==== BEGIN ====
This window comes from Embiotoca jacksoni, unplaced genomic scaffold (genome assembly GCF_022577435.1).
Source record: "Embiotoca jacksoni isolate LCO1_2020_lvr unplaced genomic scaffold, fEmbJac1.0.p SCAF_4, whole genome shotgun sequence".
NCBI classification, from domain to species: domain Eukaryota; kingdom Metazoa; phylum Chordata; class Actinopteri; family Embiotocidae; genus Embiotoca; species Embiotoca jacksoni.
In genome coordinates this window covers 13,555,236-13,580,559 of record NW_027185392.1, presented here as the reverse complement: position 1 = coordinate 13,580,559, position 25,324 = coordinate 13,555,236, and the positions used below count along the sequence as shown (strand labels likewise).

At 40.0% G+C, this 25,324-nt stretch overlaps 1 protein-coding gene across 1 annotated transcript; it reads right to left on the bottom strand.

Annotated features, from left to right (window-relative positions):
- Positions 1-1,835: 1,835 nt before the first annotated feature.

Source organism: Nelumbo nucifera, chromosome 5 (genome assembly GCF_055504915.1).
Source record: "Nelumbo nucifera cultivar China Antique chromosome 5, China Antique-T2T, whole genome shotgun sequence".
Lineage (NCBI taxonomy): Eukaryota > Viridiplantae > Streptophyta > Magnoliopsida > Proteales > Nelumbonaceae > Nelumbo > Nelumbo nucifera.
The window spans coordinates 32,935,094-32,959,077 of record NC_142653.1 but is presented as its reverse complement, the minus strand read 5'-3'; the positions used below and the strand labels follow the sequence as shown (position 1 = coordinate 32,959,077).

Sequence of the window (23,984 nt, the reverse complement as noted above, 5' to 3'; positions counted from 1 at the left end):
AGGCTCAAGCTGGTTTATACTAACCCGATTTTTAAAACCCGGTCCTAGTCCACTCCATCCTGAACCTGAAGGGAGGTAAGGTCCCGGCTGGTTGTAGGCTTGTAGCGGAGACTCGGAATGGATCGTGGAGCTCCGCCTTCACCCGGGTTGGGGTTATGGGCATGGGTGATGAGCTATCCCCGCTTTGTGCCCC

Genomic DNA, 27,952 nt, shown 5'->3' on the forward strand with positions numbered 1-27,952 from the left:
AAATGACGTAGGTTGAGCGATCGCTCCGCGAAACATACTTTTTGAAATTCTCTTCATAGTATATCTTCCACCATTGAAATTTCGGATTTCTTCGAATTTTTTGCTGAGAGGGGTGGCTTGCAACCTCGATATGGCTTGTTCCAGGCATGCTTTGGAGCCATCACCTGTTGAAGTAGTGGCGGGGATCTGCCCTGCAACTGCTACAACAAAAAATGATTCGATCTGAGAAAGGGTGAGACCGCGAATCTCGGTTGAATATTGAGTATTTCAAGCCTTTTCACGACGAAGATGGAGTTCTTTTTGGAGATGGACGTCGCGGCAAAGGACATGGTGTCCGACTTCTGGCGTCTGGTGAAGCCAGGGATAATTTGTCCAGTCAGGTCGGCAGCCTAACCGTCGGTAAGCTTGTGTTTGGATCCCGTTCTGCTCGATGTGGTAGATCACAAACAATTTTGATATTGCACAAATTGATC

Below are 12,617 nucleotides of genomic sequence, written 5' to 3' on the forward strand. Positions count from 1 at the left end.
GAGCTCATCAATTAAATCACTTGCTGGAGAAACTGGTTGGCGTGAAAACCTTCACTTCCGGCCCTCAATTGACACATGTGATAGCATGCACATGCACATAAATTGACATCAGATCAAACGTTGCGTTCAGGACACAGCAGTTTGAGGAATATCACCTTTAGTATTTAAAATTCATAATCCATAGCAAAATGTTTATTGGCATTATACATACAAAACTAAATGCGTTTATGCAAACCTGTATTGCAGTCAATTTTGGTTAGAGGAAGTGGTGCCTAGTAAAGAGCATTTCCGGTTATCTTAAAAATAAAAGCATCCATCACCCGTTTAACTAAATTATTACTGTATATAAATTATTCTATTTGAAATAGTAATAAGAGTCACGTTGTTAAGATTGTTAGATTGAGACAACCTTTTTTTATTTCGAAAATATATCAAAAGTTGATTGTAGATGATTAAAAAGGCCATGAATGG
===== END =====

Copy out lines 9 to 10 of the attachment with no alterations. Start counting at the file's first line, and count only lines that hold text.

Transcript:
Source record: "Nelumbo nucifera cultivar China Antique chromosome 5, China Antique-T2T, whole genome shotgun sequence".
Lineage (NCBI taxonomy): Eukaryota > Viridiplantae > Streptophyta > Magnoliopsida > Proteales > Nelumbonaceae > Nelumbo > Nelumbo nucifera.